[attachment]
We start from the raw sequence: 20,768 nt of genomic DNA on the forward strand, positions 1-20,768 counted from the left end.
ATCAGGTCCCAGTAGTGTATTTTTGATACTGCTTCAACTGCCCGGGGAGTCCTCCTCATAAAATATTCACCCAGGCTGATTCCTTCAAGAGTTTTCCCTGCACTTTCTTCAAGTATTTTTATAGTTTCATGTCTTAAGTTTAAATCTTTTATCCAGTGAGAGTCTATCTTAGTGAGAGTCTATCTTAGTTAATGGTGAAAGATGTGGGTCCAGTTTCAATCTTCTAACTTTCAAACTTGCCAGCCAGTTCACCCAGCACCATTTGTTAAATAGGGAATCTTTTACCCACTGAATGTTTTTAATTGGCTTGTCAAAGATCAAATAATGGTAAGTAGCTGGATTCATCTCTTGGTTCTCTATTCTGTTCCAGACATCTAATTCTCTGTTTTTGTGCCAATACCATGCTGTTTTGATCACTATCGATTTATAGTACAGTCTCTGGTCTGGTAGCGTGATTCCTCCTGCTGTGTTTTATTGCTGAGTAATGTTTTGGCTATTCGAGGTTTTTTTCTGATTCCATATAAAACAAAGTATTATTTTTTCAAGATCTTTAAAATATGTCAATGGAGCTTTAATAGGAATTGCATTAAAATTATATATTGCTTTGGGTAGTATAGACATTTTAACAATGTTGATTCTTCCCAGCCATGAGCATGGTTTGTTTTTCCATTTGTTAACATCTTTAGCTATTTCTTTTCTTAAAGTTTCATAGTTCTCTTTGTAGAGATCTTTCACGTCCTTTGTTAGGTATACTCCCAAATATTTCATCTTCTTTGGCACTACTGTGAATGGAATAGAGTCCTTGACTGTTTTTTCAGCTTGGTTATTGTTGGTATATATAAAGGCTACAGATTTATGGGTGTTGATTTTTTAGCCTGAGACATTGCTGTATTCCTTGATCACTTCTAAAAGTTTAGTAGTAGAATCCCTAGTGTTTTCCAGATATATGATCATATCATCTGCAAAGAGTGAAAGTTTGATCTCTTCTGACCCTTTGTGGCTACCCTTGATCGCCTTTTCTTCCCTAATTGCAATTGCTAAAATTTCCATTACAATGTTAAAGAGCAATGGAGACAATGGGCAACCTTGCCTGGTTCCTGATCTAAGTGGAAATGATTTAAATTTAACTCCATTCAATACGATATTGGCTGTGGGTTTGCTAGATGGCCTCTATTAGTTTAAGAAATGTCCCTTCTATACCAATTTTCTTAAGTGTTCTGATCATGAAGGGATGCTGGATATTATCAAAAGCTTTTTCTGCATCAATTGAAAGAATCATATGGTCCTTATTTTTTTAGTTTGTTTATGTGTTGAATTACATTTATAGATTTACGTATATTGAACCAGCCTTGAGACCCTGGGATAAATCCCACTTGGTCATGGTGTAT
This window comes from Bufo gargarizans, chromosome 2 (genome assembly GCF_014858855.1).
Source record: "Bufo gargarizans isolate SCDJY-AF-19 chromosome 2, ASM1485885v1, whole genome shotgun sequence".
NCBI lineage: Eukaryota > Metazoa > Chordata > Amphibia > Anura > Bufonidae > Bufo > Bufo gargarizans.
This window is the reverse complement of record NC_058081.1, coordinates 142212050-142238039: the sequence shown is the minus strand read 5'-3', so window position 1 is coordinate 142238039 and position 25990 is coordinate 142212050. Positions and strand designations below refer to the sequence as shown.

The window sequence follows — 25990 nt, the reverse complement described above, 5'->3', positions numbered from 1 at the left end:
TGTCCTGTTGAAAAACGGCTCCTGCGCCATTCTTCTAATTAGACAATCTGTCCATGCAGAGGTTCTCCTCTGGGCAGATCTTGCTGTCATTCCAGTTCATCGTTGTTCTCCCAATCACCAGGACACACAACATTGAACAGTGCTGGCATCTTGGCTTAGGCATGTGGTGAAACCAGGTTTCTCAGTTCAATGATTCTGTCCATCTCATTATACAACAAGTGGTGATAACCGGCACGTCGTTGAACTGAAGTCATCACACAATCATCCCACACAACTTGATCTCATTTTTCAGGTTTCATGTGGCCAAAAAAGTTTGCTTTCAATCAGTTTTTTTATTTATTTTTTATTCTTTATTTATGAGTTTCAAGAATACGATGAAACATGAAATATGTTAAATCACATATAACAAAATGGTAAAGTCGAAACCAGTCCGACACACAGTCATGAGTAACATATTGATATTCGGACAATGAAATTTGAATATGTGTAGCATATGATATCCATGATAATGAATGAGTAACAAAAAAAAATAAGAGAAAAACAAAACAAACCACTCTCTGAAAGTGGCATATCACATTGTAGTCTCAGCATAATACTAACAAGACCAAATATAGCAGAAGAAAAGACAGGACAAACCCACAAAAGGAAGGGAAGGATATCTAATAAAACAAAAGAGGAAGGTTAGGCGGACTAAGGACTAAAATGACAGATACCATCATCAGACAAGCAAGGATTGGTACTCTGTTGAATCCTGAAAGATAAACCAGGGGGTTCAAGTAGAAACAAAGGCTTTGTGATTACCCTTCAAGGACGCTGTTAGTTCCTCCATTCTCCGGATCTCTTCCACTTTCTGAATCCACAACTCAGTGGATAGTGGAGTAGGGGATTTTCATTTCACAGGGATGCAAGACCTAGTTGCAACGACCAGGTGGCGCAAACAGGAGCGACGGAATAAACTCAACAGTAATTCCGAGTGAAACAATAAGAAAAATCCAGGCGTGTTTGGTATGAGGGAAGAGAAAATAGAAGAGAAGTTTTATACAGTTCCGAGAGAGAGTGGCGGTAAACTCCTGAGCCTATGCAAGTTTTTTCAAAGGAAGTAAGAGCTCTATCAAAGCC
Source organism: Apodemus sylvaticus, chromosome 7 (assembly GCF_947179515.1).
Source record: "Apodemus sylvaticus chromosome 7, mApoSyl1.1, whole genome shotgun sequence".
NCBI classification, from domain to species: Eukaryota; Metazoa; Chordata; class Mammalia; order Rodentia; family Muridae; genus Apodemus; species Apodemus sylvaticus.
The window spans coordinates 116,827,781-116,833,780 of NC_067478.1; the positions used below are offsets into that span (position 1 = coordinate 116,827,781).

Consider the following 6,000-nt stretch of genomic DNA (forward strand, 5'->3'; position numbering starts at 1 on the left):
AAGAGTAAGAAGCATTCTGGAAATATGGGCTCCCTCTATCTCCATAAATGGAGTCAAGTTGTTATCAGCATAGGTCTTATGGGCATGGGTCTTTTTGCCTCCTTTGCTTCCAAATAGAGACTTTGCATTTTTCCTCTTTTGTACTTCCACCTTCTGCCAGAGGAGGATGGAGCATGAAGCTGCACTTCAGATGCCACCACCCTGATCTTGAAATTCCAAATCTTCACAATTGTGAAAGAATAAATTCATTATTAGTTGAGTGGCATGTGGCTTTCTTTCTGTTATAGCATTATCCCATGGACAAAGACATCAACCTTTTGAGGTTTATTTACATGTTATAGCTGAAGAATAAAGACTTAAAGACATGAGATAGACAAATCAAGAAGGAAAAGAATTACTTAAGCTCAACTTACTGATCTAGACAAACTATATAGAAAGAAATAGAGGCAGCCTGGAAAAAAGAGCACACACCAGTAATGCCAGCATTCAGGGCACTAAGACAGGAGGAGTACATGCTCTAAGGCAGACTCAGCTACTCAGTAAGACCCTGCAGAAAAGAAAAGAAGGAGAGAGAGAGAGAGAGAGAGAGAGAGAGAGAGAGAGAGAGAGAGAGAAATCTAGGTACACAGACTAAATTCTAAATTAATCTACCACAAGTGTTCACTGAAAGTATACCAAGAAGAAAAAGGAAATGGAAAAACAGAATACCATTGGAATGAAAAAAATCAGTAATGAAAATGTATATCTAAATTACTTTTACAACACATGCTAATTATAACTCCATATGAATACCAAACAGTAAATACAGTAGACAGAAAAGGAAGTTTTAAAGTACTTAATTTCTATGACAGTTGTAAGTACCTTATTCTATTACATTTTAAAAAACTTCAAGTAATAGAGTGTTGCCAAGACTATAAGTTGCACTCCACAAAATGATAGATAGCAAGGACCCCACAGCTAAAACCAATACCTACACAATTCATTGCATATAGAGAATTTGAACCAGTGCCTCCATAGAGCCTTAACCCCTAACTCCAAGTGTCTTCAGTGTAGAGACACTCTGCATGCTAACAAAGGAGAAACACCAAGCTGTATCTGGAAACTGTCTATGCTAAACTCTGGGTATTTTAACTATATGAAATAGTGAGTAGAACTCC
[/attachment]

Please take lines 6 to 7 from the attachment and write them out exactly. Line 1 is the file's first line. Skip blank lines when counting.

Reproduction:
This window is the reverse complement of record NC_058081.1, coordinates 142212050-142238039: the sequence shown is the minus strand read 5'-3', so window position 1 is coordinate 142238039 and position 25990 is coordinate 142212050. Positions and strand designations below refer to the sequence as shown.

The window sequence follows — 25990 nt, the reverse complement described above, 5'->3', positions numbered from 1 at the left end: